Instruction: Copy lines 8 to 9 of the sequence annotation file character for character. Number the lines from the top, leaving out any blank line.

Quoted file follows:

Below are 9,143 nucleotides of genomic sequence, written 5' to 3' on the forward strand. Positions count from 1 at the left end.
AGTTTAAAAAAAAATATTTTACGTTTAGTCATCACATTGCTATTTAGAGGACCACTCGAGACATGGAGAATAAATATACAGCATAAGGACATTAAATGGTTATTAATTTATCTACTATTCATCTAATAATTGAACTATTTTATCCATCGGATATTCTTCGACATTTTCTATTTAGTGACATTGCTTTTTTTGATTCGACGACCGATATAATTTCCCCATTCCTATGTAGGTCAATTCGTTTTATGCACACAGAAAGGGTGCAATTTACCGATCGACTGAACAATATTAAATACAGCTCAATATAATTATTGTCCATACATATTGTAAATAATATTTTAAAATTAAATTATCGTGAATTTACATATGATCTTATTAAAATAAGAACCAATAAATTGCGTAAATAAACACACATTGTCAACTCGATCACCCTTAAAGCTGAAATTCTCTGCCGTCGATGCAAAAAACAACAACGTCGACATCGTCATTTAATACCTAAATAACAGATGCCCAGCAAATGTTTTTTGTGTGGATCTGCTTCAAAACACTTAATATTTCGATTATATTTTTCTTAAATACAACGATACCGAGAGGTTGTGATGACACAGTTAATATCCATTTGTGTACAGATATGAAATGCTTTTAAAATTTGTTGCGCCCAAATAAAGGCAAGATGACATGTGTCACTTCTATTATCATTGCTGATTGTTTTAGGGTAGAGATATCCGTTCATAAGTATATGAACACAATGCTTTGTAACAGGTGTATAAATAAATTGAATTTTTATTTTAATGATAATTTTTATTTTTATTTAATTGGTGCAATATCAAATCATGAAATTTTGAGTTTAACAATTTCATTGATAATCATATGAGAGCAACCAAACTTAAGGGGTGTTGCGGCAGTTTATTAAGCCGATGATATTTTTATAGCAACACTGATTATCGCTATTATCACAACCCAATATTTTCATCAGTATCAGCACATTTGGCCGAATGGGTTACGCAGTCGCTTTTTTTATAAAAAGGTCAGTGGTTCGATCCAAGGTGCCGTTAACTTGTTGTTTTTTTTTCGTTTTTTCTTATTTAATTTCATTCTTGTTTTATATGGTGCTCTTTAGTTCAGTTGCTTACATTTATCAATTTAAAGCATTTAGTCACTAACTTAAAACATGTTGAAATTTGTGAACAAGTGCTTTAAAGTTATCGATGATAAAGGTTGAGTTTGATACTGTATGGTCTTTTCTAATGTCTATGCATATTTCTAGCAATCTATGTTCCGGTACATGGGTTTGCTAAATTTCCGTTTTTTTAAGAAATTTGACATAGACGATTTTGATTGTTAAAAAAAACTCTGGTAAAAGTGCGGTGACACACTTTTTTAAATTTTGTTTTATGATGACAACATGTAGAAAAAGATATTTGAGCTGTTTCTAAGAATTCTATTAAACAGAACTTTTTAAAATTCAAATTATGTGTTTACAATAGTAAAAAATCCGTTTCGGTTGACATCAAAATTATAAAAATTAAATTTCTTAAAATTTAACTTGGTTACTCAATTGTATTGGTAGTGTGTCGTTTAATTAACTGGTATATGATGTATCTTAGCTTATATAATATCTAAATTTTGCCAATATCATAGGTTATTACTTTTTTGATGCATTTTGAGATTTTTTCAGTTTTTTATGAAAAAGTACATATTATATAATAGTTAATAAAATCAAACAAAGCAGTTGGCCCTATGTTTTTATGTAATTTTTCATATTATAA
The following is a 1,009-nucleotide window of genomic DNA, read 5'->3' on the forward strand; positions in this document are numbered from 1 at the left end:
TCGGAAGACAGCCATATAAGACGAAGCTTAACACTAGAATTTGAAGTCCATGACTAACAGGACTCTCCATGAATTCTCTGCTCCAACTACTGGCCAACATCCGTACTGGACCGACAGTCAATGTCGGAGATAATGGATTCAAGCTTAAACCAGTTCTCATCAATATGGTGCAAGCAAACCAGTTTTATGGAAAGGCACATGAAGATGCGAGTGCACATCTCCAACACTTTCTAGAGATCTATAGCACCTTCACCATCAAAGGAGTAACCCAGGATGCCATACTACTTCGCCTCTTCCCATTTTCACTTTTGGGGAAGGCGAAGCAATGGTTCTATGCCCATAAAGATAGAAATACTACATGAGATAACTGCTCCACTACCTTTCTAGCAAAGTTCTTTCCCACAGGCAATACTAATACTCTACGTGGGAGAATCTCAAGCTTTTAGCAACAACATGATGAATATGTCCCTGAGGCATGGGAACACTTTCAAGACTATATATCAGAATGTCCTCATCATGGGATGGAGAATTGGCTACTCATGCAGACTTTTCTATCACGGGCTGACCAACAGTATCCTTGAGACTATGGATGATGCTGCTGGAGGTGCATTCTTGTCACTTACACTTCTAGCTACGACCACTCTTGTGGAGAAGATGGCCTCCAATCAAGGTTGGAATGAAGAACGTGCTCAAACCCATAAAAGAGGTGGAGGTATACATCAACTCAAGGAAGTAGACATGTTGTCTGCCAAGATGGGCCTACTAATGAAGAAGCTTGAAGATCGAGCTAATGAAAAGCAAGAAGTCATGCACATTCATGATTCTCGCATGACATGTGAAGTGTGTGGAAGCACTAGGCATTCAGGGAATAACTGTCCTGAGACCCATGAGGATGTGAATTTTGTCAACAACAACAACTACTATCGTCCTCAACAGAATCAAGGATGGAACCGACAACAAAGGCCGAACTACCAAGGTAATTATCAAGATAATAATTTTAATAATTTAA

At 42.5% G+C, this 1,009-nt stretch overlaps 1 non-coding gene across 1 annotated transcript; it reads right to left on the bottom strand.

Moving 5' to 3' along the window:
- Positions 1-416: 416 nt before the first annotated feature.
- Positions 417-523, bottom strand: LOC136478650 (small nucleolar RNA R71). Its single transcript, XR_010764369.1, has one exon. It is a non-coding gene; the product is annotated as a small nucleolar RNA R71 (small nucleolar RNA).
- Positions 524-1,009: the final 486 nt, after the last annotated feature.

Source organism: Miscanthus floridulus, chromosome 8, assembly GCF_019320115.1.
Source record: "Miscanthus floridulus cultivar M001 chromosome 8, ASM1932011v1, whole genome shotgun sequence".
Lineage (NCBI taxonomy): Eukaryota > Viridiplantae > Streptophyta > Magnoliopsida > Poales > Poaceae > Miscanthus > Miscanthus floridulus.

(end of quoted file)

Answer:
- Positions 417-523, bottom strand: LOC136478650 (small nucleolar RNA R71). Its single transcript, XR_010764369.1, has one exon. It is a non-coding gene; the product is annotated as a small nucleolar RNA R71 (small nucleolar RNA).
- Positions 524-1,009: the final 486 nt, after the last annotated feature.